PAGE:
Brain Damage: Symptoms, Causes, Treatments

Brain damage is an injury that causes the destruction or deterioration of brain cells.

In the U.S., every year, about 2.6 million people have some type of brain injury -- whether as a result of trauma, stroke, tumor, or other illnesses, according to the Brain Injury Association of America. About 52,000 die as a result of traumatic brain injury, and more than 5 million Americans who've suffered traumatic brain injury require assistance in performing daily activities. Approximately 130,000 Americans die of stroke each year, according to the National Stroke Association.

What Are the Types of Brain Damage and How Severe Are They?

All traumatic brain injuries are head injuries. But head injury is not necessarily brain injury. There are two types of brain injury: traumatic brain injury and acquired brain injury. Both disrupt the brain’s normal functioning.

  • Traumatic Brain Injury (TBI) is caused by an external force -- such as a blow to the head -- that causes the brain to move inside the skull or damages the skull. This in turn damages the brain.
  • Acquired Brain Injury (ABI) occurs at the cellular level. It is most often associated with pressure on the brain. This could come from a tumor. Or it could result from neurological illness, as in the case of a stroke.

Both traumatic brain injury and acquired brain injury occur after birth. And neither is degenerative. Sometimes, the two terms are used interchangeably.

There is a kind of brain damage that results from genetics or birth trauma. It's called congenital brain damage. It is not included, though, within the standard definition of brain damage or traumatic brain injury.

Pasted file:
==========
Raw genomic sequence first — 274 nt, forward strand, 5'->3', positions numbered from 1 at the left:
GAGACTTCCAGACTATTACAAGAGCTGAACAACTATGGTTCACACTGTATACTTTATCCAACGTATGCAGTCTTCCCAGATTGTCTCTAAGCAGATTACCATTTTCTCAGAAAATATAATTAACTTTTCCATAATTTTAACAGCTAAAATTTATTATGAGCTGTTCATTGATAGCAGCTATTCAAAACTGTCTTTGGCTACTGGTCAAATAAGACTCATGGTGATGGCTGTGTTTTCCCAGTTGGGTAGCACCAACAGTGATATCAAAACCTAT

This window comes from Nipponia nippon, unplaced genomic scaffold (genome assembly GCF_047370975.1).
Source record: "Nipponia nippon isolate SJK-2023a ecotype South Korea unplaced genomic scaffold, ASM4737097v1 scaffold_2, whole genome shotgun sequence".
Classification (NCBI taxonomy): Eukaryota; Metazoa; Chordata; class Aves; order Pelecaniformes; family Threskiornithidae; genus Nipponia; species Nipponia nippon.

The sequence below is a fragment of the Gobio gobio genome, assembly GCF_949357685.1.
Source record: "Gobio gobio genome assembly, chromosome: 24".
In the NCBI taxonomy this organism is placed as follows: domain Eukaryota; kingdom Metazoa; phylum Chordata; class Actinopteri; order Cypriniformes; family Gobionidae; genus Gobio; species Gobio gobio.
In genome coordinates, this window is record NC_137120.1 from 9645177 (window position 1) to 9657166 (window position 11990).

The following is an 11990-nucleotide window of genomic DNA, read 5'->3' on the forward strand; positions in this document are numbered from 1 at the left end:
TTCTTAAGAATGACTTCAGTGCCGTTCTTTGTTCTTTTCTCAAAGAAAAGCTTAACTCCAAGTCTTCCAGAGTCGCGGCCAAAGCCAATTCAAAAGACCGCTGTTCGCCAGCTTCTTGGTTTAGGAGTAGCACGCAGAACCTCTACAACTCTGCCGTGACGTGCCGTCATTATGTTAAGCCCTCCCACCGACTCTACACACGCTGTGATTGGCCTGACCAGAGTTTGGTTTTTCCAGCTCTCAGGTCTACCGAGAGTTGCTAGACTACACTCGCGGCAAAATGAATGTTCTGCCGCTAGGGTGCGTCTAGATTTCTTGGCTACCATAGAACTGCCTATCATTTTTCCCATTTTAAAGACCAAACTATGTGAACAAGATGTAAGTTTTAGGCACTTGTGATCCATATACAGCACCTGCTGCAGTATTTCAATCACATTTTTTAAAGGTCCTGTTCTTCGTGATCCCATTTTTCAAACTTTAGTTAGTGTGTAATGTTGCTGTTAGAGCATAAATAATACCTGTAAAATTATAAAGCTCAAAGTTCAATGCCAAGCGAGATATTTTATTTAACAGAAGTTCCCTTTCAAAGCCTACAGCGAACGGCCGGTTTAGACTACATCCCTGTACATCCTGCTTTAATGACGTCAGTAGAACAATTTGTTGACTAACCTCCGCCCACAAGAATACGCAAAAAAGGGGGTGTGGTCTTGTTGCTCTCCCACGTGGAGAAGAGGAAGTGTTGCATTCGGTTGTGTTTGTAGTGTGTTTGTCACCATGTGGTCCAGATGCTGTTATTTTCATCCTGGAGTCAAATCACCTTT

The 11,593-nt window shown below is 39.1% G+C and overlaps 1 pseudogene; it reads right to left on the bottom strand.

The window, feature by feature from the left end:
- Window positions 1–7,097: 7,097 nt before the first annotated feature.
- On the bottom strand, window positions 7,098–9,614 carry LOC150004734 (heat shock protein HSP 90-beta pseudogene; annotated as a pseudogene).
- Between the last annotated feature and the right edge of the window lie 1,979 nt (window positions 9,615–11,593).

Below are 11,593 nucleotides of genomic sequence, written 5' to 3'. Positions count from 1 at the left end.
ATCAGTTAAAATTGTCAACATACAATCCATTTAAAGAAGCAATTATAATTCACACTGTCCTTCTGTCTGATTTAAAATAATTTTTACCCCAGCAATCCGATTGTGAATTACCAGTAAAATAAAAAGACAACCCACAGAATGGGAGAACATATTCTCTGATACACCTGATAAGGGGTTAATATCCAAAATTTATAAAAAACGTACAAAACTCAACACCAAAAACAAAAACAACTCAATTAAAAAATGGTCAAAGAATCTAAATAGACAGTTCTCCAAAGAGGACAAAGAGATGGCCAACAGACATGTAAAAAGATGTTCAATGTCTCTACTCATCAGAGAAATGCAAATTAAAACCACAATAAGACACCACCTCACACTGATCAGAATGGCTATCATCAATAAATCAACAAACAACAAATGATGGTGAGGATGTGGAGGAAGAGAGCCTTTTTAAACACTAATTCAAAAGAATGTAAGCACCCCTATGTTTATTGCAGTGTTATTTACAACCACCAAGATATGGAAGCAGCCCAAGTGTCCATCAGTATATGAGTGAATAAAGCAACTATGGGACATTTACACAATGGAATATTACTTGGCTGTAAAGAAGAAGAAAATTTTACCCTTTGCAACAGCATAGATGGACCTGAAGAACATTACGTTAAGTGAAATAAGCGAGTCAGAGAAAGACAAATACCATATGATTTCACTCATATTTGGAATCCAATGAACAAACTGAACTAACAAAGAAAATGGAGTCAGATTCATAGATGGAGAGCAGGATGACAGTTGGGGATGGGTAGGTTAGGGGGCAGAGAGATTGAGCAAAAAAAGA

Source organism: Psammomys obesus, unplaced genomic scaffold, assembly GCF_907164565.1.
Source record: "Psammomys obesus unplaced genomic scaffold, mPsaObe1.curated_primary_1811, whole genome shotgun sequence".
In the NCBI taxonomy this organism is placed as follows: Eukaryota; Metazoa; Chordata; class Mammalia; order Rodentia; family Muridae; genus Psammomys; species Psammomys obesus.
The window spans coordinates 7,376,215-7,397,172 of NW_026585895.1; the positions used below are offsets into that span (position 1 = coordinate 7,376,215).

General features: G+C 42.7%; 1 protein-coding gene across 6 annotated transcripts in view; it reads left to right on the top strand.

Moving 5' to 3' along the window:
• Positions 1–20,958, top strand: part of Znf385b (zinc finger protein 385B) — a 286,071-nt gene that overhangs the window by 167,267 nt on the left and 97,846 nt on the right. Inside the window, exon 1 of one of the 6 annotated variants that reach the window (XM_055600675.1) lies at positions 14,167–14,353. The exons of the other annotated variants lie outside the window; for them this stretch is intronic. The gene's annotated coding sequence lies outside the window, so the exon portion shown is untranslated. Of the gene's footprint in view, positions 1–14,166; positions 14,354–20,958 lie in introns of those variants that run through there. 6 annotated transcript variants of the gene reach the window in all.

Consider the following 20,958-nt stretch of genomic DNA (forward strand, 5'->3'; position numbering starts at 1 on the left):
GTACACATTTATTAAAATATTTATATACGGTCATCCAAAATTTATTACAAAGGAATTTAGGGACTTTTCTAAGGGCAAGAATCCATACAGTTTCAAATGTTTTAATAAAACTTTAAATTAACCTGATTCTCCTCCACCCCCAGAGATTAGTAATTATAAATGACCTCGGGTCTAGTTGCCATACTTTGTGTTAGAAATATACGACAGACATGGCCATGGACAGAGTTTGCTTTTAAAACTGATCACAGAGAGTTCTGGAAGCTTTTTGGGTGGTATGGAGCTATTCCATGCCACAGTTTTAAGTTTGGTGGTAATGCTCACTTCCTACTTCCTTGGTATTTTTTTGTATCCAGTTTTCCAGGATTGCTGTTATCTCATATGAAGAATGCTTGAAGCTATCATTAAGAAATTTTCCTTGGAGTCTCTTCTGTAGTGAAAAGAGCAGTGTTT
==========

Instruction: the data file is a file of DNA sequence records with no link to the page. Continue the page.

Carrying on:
Some brain injuries cause focal -- or localized -- brain damage, such as the damage caused when a bullet enters the brain. In other words, the damage is confined to a small area. Closed head injuries frequently cause diffuse brain damage, which means damage to several areas of the brain. For example, both sides of the brain are damaged and the nerves are stretched throughout the brain. This is called diffuse axonal injury or DAI.

The severity of brain damage can vary with the type of brain injury. A mild brain injury may be temporary. It causes headaches, confusion, memory problems, and nausea. In a moderate brain injury, symptoms can last longer and be more pronounced. In both cases, most patients make a good recovery, although even in mild brain injury 15% of people will have persistent problems after one year.

With a severe brain injury, the person may suffer life-changing and debilitating problems. He or she will have cognitive, behavioral, and physical disabilities. People who are in a coma or a minimally responsive state may remain dependent on the care of others for the rest of their lives. .

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What Causes Brain Damage?

When the brain is starved of oxygen for a prolonged period of time, brain damage may occur. Brain damage can occur as a result of a wide range of injuries, illnesses, or conditions. Because of high-risk behaviors, males between ages 15 and 24 are most vulnerable. Young children and the elderly also have a higher risk.

Causes of traumatic brain injury include:

  • Car accidents
  • Blows to the head
  • Sports injuries
  • Falls or accidents
  • Physical violence

Causes of acquired brain injury include:

  • Poisoning or exposure to toxic substances
  • Infection
  • Strangulation, choking, or drowning
  • Stroke